That day could only be called fortuitous.  During that moment, my dad just kicked me off the computer.  I was upset, but then I heard a hoarse voice follow.  It was directed at me.  Quickly, I realized that the voice came from a customer.

“You should respect your elders,” he said.  He followed by lecturing me about how hard my dad worked to provide for the family.  In my mind, he was right.  But I did not want to hear it from a stranger.  He continued on and on, so it was impossible for me to complain.  Despite how much I hated the lecture as a kid, I knew he was right.

We sold off the restaurant a few years later, and we never exchanged names.


Jessica John

George B. Swift School

“For myself, one of the sweetest words I have ever heard is “Nana.”  Zelda Rosenbaum

Patti, as I called her, was my great grandmother.  Born into an underprivileged family in India and married off at the tender age of sixteen, she rose to be the matriarch of her household: five girls and four boys and, eventually, their children and grandchildren.  I was one of the fortunate kids to see her and get her love.  She was blamed by her neighborhood since she sent her daughters to school and not for work.  Girls in her days studied until second grade, and either went as child laborers or they were married off.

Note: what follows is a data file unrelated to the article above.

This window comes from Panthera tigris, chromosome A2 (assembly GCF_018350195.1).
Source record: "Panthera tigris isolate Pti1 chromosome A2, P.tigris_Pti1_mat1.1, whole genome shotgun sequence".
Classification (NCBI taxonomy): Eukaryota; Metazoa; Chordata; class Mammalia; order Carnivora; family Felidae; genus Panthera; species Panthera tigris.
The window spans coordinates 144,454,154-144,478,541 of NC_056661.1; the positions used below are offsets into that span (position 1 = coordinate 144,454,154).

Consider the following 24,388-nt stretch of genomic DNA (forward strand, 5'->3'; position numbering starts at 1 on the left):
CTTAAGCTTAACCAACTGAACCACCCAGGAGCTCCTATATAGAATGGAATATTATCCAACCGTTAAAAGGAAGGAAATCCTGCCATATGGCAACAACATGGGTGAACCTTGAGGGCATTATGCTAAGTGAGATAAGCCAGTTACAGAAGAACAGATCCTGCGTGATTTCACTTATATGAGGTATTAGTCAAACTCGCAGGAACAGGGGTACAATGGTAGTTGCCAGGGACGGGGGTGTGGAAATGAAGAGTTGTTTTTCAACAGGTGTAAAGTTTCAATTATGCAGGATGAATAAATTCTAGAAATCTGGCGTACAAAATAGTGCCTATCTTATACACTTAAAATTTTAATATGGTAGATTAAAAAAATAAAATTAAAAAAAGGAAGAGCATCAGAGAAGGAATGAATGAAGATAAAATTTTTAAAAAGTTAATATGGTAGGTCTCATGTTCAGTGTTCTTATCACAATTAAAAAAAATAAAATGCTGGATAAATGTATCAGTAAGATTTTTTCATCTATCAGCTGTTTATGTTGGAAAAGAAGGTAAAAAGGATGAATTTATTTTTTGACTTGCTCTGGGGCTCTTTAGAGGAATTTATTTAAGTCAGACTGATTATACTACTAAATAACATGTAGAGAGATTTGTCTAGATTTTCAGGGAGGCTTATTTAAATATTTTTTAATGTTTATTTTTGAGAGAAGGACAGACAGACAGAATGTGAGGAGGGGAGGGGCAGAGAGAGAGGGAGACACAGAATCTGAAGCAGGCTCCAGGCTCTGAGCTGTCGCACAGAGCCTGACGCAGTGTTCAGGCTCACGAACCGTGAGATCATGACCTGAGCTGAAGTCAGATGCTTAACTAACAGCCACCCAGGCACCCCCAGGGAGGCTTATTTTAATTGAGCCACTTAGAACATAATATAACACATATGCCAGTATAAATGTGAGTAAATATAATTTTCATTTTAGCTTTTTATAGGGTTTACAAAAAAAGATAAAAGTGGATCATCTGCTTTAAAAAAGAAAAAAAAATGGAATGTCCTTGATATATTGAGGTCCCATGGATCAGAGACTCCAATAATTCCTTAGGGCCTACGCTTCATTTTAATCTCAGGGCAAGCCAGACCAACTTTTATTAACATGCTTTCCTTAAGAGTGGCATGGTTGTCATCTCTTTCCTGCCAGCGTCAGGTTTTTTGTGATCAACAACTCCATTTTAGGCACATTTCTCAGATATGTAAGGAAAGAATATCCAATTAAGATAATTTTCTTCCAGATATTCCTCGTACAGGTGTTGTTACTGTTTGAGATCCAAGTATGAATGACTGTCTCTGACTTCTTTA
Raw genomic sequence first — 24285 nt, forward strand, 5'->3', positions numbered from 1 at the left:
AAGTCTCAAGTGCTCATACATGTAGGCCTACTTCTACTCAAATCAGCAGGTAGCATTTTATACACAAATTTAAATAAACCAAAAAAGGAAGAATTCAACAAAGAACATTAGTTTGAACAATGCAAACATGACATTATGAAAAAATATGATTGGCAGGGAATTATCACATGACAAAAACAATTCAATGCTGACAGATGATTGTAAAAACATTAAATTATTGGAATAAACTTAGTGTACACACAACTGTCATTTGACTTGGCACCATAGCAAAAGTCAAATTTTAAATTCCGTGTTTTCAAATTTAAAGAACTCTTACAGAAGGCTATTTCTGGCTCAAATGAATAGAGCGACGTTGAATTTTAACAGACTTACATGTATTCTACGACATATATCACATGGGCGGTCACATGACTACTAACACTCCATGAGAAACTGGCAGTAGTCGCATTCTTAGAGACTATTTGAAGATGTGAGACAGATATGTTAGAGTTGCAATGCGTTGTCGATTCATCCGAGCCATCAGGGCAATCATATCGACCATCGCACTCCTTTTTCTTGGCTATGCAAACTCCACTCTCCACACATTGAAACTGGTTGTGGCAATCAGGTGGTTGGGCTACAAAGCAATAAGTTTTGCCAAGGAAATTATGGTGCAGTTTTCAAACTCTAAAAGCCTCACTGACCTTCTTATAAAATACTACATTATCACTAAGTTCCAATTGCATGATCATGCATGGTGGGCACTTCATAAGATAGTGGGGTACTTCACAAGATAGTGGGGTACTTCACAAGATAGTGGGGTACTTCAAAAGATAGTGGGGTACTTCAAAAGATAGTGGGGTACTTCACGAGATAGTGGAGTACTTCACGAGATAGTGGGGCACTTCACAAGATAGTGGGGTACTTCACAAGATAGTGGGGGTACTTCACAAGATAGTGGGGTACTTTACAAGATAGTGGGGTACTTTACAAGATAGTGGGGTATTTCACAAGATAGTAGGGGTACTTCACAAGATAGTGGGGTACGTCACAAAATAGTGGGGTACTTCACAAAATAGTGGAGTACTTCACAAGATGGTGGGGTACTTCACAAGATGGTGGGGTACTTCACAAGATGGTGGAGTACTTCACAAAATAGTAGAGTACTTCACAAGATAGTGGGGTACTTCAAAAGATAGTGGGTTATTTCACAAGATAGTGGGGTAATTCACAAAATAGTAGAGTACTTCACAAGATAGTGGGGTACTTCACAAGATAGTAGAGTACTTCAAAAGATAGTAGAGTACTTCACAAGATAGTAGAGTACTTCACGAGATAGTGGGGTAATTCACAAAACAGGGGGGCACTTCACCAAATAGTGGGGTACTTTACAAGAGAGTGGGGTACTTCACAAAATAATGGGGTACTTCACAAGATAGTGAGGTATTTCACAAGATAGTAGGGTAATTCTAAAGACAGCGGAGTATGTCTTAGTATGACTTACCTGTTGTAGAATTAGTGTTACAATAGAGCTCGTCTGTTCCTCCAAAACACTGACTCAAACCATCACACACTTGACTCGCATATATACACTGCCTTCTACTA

The challenges she faced were numerous: teaching herself to read and write, standing strong in the still male dominated society, and being labelled a rebel, a fighter, a believer.  Her wrinkles expressed her life story.  She was known for her resourcefulness with anything handed to her: handmade mud stoves, detergents from burnt coals, and cooking fuels from cow dung.

I see her qualities in my grandmother and mother, who went on to graduate from university.  If she had ever thought about giving up, I would not be here right now to tell her story.


A Breakdown of Most Influential Elders

88 essays were submitted for this year’s contest.  They broke down in this way:

15 Grandmothers

15 Teachers

13 Grandfathers

8 Sisters

8 Brothers

6 Coaches

5 Aunts

5 Cousins

5 Family Friends

5 Uncles

1 Godmother